On Procrastination and Chocolate.

Teaser; no chocolate here, though I must say that I made a fabulous chocolate rye brownie recently that I highly recommend trying. You’ll find the link here.

~I needed something self indulgent after a weekend of crafting gifts for others.

FullSizeRenderWriting recipes at times can be challenging. I like to buck the line at precision; and there are times when my “recipes” are just an approximation of this and that. Needless to say, this works much better in the realm of cooking, rather than baking, as there is a bit of science and technique one must follow.

IMG_9827That being said, sometimes it’s perfectly reasonable to “go offline” and trust instinct to guide us in the kitchen. Sometimes precision lies in the imprecision. As in life, occasionally we need to deviate from the path in front of us, the recipe, the method, and allow internal wisdom to navigate.

IMG_9828There are an abundance of holiday cookie ideas floating around at the moment, and I was struck by the simplicity of this Japanese tea flavored almond cookie. That’s often all it takes, an idea, an inspiration, and what follows is an outpouring of measures to translate it into something of my own (along with the mental inventory of what is in my pantry). This cookie had me thinking about shortbread. I’ve been making shortbread from a recipe I’ve refined over the years, a mash of several great ideas, that offers a perfect balance of sandiness, crisp and sweet, and I thought about adding a bit of matcha tea powder to flavor the dough.

As a ran through the park, other variations of tea-infused shortbread cookies came to mind, and by the time I’d arrived home, I’d committed myself to several hours in the kitchen. I was able to produce a batch each of earl grey, matcha and chai varieties before running out of flour…which led to the invention of a rye flour shortbread, flecked with pieces of candied and dried ginger.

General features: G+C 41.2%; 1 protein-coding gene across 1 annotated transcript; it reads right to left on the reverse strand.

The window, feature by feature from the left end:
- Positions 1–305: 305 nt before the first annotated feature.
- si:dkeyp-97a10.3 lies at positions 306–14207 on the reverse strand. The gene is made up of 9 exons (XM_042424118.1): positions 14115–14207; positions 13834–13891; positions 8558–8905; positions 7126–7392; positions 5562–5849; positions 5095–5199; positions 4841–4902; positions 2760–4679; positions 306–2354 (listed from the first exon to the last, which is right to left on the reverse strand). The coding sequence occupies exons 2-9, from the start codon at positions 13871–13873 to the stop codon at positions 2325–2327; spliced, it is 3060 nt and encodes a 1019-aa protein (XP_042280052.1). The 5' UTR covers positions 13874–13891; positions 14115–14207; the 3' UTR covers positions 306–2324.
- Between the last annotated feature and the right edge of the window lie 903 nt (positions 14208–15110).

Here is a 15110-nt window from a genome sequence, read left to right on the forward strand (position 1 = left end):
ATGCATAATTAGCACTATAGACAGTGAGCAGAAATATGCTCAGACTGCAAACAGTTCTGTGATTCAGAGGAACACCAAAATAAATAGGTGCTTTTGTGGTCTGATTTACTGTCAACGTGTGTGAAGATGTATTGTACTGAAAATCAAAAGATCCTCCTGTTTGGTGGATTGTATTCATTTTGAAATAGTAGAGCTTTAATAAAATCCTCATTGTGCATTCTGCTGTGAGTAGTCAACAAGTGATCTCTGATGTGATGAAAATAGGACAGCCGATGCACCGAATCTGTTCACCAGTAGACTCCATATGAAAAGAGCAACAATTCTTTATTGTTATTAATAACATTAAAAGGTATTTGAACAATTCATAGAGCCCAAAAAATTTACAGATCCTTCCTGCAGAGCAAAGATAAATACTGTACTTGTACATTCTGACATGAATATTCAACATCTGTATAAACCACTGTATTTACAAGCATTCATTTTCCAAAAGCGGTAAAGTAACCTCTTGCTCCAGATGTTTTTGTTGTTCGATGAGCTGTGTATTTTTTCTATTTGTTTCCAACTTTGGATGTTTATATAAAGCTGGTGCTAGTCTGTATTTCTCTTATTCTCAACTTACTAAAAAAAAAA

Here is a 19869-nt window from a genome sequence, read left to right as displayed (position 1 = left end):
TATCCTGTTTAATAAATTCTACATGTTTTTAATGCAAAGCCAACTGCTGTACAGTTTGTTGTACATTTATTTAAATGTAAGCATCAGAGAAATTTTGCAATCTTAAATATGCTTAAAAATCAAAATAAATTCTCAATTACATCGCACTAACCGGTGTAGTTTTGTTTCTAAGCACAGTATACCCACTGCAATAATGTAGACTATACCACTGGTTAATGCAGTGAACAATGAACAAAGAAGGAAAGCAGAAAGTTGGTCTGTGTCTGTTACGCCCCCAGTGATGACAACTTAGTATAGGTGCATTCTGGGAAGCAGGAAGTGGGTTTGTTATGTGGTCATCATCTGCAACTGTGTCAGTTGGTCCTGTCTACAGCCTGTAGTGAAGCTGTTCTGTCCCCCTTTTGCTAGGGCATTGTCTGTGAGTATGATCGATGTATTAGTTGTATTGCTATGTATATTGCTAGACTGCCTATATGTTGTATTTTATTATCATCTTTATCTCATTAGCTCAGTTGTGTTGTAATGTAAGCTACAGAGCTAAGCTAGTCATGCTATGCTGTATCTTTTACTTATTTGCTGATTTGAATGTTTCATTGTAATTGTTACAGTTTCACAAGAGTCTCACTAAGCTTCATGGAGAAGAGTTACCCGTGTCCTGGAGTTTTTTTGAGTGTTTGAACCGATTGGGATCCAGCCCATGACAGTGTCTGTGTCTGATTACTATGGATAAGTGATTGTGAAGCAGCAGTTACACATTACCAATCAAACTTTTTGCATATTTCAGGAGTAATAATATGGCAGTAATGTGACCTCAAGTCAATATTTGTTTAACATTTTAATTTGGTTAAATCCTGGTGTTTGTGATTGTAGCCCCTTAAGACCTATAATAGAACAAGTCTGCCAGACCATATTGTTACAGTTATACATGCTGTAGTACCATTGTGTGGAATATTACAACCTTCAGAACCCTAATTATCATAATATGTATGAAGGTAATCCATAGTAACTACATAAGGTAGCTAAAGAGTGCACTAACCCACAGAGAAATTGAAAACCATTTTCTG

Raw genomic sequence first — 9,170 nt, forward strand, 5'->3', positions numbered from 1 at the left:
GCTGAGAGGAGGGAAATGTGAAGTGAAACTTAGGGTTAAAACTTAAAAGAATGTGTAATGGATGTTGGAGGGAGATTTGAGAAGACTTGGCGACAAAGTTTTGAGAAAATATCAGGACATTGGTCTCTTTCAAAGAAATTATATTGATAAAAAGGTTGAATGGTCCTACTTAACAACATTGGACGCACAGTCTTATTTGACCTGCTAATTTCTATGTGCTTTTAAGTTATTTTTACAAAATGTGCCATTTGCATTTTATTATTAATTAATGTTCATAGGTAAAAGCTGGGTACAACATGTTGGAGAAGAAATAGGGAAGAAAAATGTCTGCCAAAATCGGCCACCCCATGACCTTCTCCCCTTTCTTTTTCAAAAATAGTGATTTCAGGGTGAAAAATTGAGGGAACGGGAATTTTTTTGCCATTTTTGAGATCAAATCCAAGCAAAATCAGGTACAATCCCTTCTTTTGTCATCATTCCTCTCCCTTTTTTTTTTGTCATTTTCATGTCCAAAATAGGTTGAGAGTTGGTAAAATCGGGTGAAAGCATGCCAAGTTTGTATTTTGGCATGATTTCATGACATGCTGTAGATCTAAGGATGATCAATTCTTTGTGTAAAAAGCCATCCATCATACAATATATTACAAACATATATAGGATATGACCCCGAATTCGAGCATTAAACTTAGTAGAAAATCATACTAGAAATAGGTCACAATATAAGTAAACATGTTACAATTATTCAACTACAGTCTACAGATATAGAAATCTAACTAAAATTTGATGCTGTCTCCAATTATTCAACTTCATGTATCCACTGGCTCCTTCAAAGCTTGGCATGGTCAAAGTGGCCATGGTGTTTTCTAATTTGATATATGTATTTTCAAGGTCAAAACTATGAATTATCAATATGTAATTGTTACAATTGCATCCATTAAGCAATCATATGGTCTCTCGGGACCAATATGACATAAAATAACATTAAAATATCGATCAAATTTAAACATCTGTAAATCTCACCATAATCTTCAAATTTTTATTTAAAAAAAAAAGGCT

IMG_9830In retrospect, I might boost the salt a bit, add an extra pinch. Increase the tea to 2.5 or even 3 teaspoons, and add a bit of freshly grated ginger to the rye version.

IMG_9776Use the recipes that follow as a template; an approximation of wet:dry, and tailor to suit your taste. Don’t be afraid to make a mistake. Errors are the building blocks to perfection.

IMG_9835These cookies go well with tea, obviously, or tucked into a lunchsack for an afternoon treat. There are fairly benign and can be justified is eaten any time of the day.

IMG_9837I’m trying a method-driven writing technique, rather than the standard approach, however the ingredients are all there. I hope you enjoy it.

Much Love,

J

Tea-Infused Shortbread

*This recipe includes rye flour, which pairs well with ginger. For a more truly authentic shortbread, use 1 cup unbleached flour, omitting the rye, and 2-2.5 teaspoons of ground tea of choice to sub in for the ginger.

Beat 1/2 cup butter wth 1/3 cup powdered sugar until light and fluffy.

Add to that 1 tbsp fresh grated ginger and 3-ish tbsp chopped candied ginger.

In a separate bowl, combine 2/3 cup unbleached flour with 1/3 cup rye flour, 2 tbsp tapioca flour (if you have it – makes them really light and sandy), 1/2 tsp salt and 1 tsp powdered ginger.

Mix it all together until just combined, then turn out onto some parchment and knead together, minimally.

Roll out 1/4-inch thick, then let dough rest in the fridge for about 30 minutes.

Preheat oven to 325F.

Using cookie cutters of choice, cut and set on parchment-lined baking sheet and bake for ~16 minutes, turning about halfway through. You want them to be just barely golden.

Allow to cool for a couple of minutes on baking sheet, then move to baking rack to cool completely.

Decorate, as desired 😘

This post is dedicated to D. Thank you inspiring me to cook, create, write, not to mention doing the dishes! I miss that.

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